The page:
What’s a financial education platform like Rena-Fi, Inc. (Rena-Fi) have to do with ADDA, or ADHD for that matter?
As I sit down to write this I’m honestly overwhelmed by the emotional content of the topic. Rena-Fi has other affiliate partners. It’s a smart thing to do for a business. But this is different. I’m an adult with ADHD, and now I’m writing for ADDA, an all-volunteer organization whose sole reason for existence is to improve the lives and wellbeing of people with ADHD. What shade of awesome is that? People like me. People like you.
I was born into a healthy upper middle class family who believed in hard work, education and human kindness. That’s how I was raised. But, and that’s the thing about undiagnosed ADHD. There’s always a “but” in there somewhere just waiting to raise its unruly hand. We all hit a wall somewhere and most of us ADHDers tend to hit them repeatedly.
My first wall was fourth grade. A new school. Homework. Autonomy. So many factors. Like many ADHDers, I was already developmentally a couple years behind my peers. Peers notice that sort of thing. My grades plummeted. That was just a symptom, tip of the iceberg as it turns out. Looking back it almost seems like I spent as much time in the principal’s office for misbehavior as I did in the classroom. A bright but undisciplined kid, I disrupted every teacher’s day. The silver lining was I learned that school principals are actually pretty cool people! That’s one of the many positive aspects of ADHD. Sometimes we see things that others miss entirely.
Fourth grade started what I will call the “labels” phase of my life. I think you know exactly what I’m talking about. The pejorative labels we are all too familiar with. Lazy, irresponsible, immature, exasperating, disruptive. You know all about that phase, don’t you? Well-deserved labels from an outsider’s perspective. I didn’t know any better, so I believed them. I’ll bet you did too.
The darker side arrived in sixth grade. It’s part of the ADHD journey for some. I won’t say much about that except to say out loud what many are uncomfortable giving voice to. ADHD kids are at risk from predators who cull their prey from the marginalized members of a herd. Some shadows last a lifetime. If you’re a member of that club too, know that you are not alone, forgiveness heals and you’re okay.
Some years later, graduating high school somewhere in the middle of the bottom twenty percent of my class, I had learned one overarching thing. I wasn’t as good as the others. I pretended to be, fooled many, but I knew I wasn’t.
Next, came the “who am I?” phase of my life. Like most ADHDers, I was smarter than my C- performance indicated. I aced the SAT’s, like 99th percentile aced. Being oppositional like many of you, I had something to prove so I applied to a major university with what seemed like impossibly high entrance requirements. I was granted passage into a much larger world. Something to feel good about. Something to feel terrified about. I still did poorly grade-wise but I’d long ago become acquiescent to that persistent fact of my life. A dean let it slip that grades are only loosely correlated with intelligence. That’s cool. I found hope in that. What he didn’t say was that conscientiousness (not intelligence) is the most important personality factor in both good grades and success. Well, that sucks, but we play the hand we’re dealt, don’t we?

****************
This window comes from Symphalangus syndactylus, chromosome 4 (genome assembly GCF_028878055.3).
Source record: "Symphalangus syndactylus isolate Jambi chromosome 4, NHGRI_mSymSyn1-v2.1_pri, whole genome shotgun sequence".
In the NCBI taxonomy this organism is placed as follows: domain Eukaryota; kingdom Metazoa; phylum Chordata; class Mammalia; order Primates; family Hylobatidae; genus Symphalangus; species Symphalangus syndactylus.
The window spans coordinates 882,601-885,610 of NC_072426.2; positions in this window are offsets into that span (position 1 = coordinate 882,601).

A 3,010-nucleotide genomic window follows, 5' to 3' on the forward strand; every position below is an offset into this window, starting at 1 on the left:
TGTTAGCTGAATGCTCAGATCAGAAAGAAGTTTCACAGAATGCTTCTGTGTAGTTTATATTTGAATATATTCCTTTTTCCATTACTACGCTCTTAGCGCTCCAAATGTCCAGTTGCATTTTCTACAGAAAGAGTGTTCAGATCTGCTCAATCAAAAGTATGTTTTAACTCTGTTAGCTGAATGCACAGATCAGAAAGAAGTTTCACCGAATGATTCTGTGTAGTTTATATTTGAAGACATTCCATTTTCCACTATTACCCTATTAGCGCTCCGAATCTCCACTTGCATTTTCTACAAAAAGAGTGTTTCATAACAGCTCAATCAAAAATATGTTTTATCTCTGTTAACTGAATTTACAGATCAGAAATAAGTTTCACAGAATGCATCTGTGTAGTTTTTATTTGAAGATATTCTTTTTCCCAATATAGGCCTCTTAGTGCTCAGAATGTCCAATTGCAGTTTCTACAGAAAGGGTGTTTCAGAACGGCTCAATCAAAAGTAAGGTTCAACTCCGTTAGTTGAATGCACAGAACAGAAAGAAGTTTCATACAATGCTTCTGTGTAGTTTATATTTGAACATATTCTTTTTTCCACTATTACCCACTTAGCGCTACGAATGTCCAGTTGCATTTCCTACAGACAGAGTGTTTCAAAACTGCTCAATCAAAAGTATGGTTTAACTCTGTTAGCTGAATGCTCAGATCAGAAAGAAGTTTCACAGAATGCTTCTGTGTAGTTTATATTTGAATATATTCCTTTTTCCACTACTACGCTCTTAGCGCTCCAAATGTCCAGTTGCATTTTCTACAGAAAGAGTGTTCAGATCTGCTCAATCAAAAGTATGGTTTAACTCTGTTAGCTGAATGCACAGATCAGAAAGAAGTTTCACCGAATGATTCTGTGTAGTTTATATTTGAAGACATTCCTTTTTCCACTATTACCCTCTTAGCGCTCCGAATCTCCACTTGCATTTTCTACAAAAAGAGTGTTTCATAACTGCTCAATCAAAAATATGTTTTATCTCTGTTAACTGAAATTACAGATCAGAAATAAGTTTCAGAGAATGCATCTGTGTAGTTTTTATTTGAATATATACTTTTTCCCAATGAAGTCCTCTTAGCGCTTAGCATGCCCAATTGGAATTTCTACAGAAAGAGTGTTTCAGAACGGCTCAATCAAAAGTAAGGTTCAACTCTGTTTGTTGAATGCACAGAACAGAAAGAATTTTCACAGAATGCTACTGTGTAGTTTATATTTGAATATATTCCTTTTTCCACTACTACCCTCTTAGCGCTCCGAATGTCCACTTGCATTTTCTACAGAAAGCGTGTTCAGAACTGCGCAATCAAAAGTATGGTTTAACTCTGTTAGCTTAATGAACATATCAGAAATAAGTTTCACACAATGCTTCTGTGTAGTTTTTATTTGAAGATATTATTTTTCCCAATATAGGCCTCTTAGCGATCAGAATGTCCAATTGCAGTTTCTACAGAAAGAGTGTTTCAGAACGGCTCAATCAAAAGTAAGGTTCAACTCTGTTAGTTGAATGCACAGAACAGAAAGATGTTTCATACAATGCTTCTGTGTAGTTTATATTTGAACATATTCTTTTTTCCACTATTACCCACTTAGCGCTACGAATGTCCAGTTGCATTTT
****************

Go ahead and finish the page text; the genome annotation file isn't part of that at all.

Then came the roller coaster years. The incubator of resilience. Success followed by failure. Rinse, wash, and repeat. I think the conviction my father instilled in me, that none of this was anyone’s fault but my own has kept me fully out of the “poor me, I’m a victim” neighborhood. That can be harsh but it’s a source of strength as well. We are not victims unless we choose to be.
Next came one of the greatest gifts I’ve ever received. Who would have thought a diagnosis for a (so called) mental disorder could be interpreted as a gift? We’re oblivious, until we’re not. It was an explanation for an inexplicable past. It was a clear light leading out of a tunnel I scarcely realized I was in. You mean I’m not nuts? Not “lazy, stupid or crazy” as the book title goes? Yet another world opened up. A whole new tribe who had been there all along. You guys!
I’ve had the honor of well over fifteen years of volunteer work for CHADD and had conversations with perhaps a couple thousand ADHDers like you and me. Self-discovery years. Now I’m doing a few things with ADDA. Home, it turns out. I know what the doctors say and I don’t dispute the facts. But my opinion? ADHD is neither a deficit nor a disorder. It’s a neurobiological brain function difference. A rose with thorns, if you will.
So, what does a financial education platform like Rena-Fi have to do with ADHD and what does “my story” have to do with anything? Statistics point out that 61% of us have serious financial issues; that’s four times the general population rate. It’s not because we can’t balance a checkbook. I head up Rena-Fi. Rena-Fi’s sole mission is to empower those who thirst for a better life through financial literacy.
Everything in my life has conspired to plant me here, at this desk, at this time. Don’t let the thorns keep you from enjoying the rose that is your life. I’m so looking forward to meeting you all in ADDA’s upcoming interactive webinar series.
Richard Webster, the author of this article, is the CEO of Rena-Fi, Inc., a financial literacy platform. ADDA has partnered with Rena-Fi to bring the benefits of financial education to its membership. Rena-Fi empowers and inspires students to develop a better financial future. Learn more at Rena-Fi.com.